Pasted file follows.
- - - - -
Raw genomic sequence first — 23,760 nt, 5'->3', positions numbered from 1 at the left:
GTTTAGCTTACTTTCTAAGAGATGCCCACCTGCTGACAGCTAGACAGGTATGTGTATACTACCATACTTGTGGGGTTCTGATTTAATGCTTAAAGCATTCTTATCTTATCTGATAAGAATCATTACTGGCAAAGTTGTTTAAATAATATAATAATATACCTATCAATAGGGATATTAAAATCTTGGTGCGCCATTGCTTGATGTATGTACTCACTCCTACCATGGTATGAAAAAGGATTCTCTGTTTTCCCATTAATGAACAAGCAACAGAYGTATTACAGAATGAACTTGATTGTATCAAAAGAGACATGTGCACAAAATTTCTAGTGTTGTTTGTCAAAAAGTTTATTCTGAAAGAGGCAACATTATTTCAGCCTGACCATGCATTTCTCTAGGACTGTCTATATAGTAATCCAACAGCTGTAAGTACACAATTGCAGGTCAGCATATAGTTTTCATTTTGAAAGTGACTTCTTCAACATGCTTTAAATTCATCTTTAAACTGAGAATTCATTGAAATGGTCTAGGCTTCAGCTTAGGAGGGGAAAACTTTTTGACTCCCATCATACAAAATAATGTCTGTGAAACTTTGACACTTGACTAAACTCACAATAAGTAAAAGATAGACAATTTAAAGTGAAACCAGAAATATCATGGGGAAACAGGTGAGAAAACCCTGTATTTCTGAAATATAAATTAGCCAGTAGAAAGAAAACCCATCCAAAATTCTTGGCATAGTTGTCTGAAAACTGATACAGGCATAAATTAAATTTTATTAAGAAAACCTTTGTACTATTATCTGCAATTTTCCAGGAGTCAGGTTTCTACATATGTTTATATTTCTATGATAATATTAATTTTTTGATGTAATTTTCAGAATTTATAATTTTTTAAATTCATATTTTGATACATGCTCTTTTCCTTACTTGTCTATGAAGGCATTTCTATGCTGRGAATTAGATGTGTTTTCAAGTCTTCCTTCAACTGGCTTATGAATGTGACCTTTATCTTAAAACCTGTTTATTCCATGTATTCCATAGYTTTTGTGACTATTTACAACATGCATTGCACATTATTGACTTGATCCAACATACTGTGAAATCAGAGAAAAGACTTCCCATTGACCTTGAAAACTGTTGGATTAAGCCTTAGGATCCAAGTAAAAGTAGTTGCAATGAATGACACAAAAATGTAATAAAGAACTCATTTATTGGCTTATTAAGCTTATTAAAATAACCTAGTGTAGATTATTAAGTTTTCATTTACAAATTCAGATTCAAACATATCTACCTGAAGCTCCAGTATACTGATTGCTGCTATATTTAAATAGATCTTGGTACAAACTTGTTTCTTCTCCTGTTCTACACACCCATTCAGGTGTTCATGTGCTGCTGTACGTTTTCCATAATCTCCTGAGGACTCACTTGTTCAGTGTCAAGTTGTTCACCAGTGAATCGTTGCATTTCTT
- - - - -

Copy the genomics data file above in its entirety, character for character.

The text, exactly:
Raw genomic sequence first — 23,760 nt, 5'->3', positions numbered from 1 at the left:
GTTTAGCTTACTTTCTAAGAGATGCCCACCTGCTGACAGCTAGACAGGTATGTGTATACTACCATACTTGTGGGGTTCTGATTTAATGCTTAAAGCATTCTTATCTTATCTGATAAGAATCATTACTGGCAAAGTTGTTTAAATAATATAATAATATACCTATCAATAGGGATATTAAAATCTTGGTGCGCCATTGCTTGATGTATGTACTCACTCCTACCATGGTATGAAAAAGGATTCTCTGTTTTCCCATTAATGAACAAGCAACAGAYGTATTACAGAATGAACTTGATTGTATCAAAAGAGACATGTGCACAAAATTTCTAGTGTTGTTTGTCAAAAAGTTTATTCTGAAAGAGGCAACATTATTTCAGCCTGACCATGCATTTCTCTAGGACTGTCTATATAGTAATCCAACAGCTGTAAGTACACAATTGCAGGTCAGCATATAGTTTTCATTTTGAAAGTGACTTCTTCAACATGCTTTAAATTCATCTTTAAACTGAGAATTCATTGAAATGGTCTAGGCTTCAGCTTAGGAGGGGAAAACTTTTTGACTCCCATCATACAAAATAATGTCTGTGAAACTTTGACACTTGACTAAACTCACAATAAGTAAAAGATAGACAATTTAAAGTGAAACCAGAAATATCATGGGGAAACAGGTGAGAAAACCCTGTATTTCTGAAATATAAATTAGCCAGTAGAAAGAAAACCCATCCAAAATTCTTGGCATAGTTGTCTGAAAACTGATACAGGCATAAATTAAATTTTATTAAGAAAACCTTTGTACTATTATCTGCAATTTTCCAGGAGTCAGGTTTCTACATATGTTTATATTTCTATGATAATATTAATTTTTTGATGTAATTTTCAGAATTTATAATTTTTTAAATTCATATTTTGATACATGCTCTTTTCCTTACTTGTCTATGAAGGCATTTCTATGCTGRGAATTAGATGTGTTTTCAAGTCTTCCTTCAACTGGCTTATGAATGTGACCTTTATCTTAAAACCTGTTTATTCCATGTATTCCATAGYTTTTGTGACTATTTACAACATGCATTGCACATTATTGACTTGATCCAACATACTGTGAAATCAGAGAAAAGACTTCCCATTGACCTTGAAAACTGTTGGATTAAGCCTTAGGATCCAAGTAAAAGTAGTTGCAATGAATGACACAAAAATGTAATAAAGAACTCATTTATTGGCTTATTAAGCTTATTAAAATAACCTAGTGTAGATTATTAAGTTTTCATTTACAAATTCAGATTCAAACATATCTACCTGAAGCTCCAGTATACTGATTGCTGCTATATTTAAATAGATCTTGGTACAAACTTGTTTCTTCTCCTGTTCTACACACCCATTCAGGTGTTCATGTGCTGCTGTACGTTTTCCATAATCTCCTGAGGACTCACTTGTTCAGTGTCAAGTTGTTCACCAGTGAATCGTTGCATTTCTT